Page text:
In recent weeks, the coronavirus pandemic has spread to rural America, particularly the Midwest.
Nearly 70% of rural counties have infection rates of 100 per 100,000 population, a rate that the White House coronavirus task force considers to mean that the virus is spreading out of control. Counties that with “rural” population densities overlap with counties where the coronavirus positivity rate exceeds 9%. In Montana, for example, 29 of the 46 least-populated counties have positivity rates over 15%, according to data from the Children’s Hospital of Philadelphia PolicyLab.
Two factors stand out as likely spreaders of the virus to rural areas: harvest time and the start of the school year at universities and colleges.
One reason the virus didn’t spread until fall is that some of the most prevalent crops in the Midwest, such as corn, are harvested in September and October. This brings in a lot of migrant workers who may bring the virus with them and put them in close contact.
“During farming, you’d have lots of people who weren’t protected from the virus,” said Dr. Georges Benjamin, the executive director at the American Public Health Association. “Any time you bring a lot of people together, it is a potential spreader.”
The start of the school year at universities and colleges was likely another factor.
“A lot of college students from rural areas go back to help their parents with harvest or livestock,” said David Peters, a rural sociologist at Iowa State University. “So, they might go to school for the first few weeks in the fall and then go back home to help with the farm, or homecoming, or they have a strong attachment to their hometown.”
In September, universities and colleges from North Carolina to Michigan to California experienced coronavirus outbreaks.
Still, at first glance, it doesn’t seem like rural areas would be virus hot spots, given that they aren’t as densely populated as urban and suburban regions.
But there are underlying conditions that put rural areas at high risk for virus transmission.
For starters, many rural areas are home to meatpacking plants.
“Meatpacking plants have close working conditions, and they are cold,” said Peters. “The work environment isn’t conducive to social distancing.”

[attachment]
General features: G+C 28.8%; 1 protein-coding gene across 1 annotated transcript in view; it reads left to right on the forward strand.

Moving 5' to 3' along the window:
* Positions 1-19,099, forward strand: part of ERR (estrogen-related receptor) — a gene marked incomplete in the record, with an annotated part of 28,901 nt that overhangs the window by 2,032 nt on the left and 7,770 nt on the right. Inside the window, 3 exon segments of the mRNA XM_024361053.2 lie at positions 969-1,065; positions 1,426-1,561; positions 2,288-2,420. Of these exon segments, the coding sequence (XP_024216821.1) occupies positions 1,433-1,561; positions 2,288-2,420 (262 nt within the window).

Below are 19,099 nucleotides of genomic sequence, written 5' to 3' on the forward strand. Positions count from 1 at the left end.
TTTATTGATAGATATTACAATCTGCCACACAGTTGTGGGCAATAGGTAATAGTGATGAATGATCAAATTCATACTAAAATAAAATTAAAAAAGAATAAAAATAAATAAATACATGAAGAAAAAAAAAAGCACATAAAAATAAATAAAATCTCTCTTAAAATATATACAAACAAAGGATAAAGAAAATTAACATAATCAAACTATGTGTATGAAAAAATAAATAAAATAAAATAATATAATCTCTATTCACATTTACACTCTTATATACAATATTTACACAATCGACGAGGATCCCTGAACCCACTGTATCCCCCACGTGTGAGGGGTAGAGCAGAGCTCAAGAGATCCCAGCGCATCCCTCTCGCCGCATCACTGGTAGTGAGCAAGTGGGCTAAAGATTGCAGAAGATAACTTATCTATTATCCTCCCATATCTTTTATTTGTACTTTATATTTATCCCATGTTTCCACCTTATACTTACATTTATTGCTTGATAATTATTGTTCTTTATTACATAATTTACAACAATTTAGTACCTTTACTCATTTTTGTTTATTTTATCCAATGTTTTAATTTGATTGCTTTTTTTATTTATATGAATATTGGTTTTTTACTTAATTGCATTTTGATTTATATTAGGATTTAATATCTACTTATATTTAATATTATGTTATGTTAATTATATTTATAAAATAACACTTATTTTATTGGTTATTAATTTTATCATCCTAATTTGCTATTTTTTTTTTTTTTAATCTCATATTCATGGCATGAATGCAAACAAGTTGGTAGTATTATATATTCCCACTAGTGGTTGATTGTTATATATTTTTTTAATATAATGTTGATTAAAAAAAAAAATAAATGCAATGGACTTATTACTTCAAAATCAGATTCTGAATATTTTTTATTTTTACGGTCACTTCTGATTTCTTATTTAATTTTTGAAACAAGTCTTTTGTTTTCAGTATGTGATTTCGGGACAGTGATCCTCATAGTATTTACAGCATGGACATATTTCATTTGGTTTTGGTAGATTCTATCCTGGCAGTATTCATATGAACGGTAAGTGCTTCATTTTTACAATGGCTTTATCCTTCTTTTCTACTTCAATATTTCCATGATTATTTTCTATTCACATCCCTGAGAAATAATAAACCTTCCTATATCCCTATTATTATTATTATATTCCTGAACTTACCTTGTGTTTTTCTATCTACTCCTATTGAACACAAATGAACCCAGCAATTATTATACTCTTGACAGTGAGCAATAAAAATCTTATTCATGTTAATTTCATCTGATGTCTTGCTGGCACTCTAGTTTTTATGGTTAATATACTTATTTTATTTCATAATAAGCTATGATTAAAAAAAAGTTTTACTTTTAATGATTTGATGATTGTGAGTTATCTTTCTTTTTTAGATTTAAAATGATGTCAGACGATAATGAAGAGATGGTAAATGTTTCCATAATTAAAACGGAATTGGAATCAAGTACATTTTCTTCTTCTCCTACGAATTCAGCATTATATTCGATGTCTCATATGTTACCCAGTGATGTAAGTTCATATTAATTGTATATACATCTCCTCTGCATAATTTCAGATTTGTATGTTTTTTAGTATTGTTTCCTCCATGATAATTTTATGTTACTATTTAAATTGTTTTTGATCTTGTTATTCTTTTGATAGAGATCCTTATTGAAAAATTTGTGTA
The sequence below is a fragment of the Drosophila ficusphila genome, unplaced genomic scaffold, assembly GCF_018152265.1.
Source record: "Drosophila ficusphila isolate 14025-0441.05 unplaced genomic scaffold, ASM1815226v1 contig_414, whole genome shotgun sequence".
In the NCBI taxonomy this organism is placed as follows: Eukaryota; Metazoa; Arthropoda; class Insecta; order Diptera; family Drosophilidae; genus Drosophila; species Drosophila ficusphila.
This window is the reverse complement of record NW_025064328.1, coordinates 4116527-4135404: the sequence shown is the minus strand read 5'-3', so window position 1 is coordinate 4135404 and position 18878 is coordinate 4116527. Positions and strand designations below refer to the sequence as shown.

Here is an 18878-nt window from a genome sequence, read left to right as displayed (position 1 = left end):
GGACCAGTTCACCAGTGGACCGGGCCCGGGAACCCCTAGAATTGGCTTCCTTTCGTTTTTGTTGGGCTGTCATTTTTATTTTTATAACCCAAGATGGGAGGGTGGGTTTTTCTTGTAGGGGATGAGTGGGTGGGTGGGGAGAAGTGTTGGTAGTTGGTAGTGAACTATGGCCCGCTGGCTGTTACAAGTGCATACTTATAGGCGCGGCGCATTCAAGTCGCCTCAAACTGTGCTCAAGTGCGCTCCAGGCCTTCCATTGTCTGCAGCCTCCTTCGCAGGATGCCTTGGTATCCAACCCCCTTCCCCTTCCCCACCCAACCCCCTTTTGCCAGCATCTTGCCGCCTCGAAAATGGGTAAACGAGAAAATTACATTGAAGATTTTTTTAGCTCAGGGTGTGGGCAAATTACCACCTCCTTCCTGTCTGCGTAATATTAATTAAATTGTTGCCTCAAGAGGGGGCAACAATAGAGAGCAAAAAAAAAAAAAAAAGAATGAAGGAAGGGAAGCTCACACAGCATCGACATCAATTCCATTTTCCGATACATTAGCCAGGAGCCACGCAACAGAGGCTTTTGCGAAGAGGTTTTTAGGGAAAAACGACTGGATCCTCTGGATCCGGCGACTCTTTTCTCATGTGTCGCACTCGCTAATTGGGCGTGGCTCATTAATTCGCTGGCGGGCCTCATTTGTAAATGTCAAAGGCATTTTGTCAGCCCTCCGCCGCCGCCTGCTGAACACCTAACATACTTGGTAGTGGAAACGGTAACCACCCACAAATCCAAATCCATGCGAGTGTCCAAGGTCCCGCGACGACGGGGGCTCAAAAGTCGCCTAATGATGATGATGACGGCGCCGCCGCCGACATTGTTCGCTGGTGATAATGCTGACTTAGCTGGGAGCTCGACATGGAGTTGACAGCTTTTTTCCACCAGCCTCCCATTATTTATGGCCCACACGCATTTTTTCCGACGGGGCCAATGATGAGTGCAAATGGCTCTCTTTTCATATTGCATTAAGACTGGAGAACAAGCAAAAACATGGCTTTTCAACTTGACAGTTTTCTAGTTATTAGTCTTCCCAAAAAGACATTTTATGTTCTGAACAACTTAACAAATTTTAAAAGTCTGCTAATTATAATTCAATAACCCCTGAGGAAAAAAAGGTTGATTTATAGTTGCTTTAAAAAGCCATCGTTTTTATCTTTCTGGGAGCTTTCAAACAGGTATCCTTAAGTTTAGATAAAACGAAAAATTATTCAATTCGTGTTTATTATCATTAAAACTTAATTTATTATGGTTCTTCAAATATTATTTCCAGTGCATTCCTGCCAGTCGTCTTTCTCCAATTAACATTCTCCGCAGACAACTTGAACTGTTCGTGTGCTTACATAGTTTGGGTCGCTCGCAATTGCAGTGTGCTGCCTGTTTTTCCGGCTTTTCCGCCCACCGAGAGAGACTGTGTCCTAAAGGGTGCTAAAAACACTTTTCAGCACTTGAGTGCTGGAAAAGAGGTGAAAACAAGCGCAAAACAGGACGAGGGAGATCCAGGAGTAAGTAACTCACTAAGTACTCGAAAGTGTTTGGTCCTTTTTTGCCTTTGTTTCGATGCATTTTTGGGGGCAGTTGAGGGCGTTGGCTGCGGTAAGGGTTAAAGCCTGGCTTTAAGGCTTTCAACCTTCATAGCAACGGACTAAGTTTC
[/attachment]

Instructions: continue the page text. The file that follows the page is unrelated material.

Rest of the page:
There is also a lot of turnover among employees at meatpacking plants, with employees often leaving one plant for another, potentially bringing the virus from one plant to another. Additionally, meatpacking jobs are often low-wage jobs, giving employees a disincentive to quarantine if they do contract the virus.
“If an employee gets the virus, the facility is required to keep them away for two weeks, but the employee doesn’t make enough to go without a paycheck for two weeks,” said Peters. “The employee will just move to a new plant several counties over or in another state, pick up a job, and … if they are not showing symptoms, they will get hired.”
Rural areas also have many nursing homes and other assisted living facilities.
“People were pretty good at sticking with the restrictions for three or four months. But as time goes by, they want to see relatives, they want to see Grandma and Grandpa, and that’s when you started to get outbreaks in nursing homes,” said Peters.
Finally, since most rural areas didn’t experience outbreaks early on in the pandemic, it is possible that many residents had a false sense of security. This may have led to laxness toward proper safety precautions.
“Once the virus gets to rural areas, the question is: Are they using masks and social distancing at the same rate as other places?” said Cyrus Shahpar, the director of the Prevent Epidemics Team at Resolve to Save Lives, a global public health initiative. “A lot of the more rural states are in the center of the country that has lower rates of mask use.”
According to self-reported data collected by the Delphi Group, in most counties in Iowa, Montana, Nebraska, and North Dakota, less than 80% wear masks in public most of the time. In South Dakota and Wyoming, it is less than 70%. The use of masks is over 80% (and in some areas, over 90%) in coastal states such as New York and Oregon.
The pattern of other viruses suggests that the spread of the coronavirus to rural counties was inevitable.
“When I talked to physicians, they suggested that COVID-19 would share a pattern with other viruses,” said Michael Topchik, a national leader at the Chartis Center for Rural Health. “They looked to the common flu as an example and suggested we’d see higher rates of the coronavirus in rural areas just as a matter of time. And that’s what has happened.”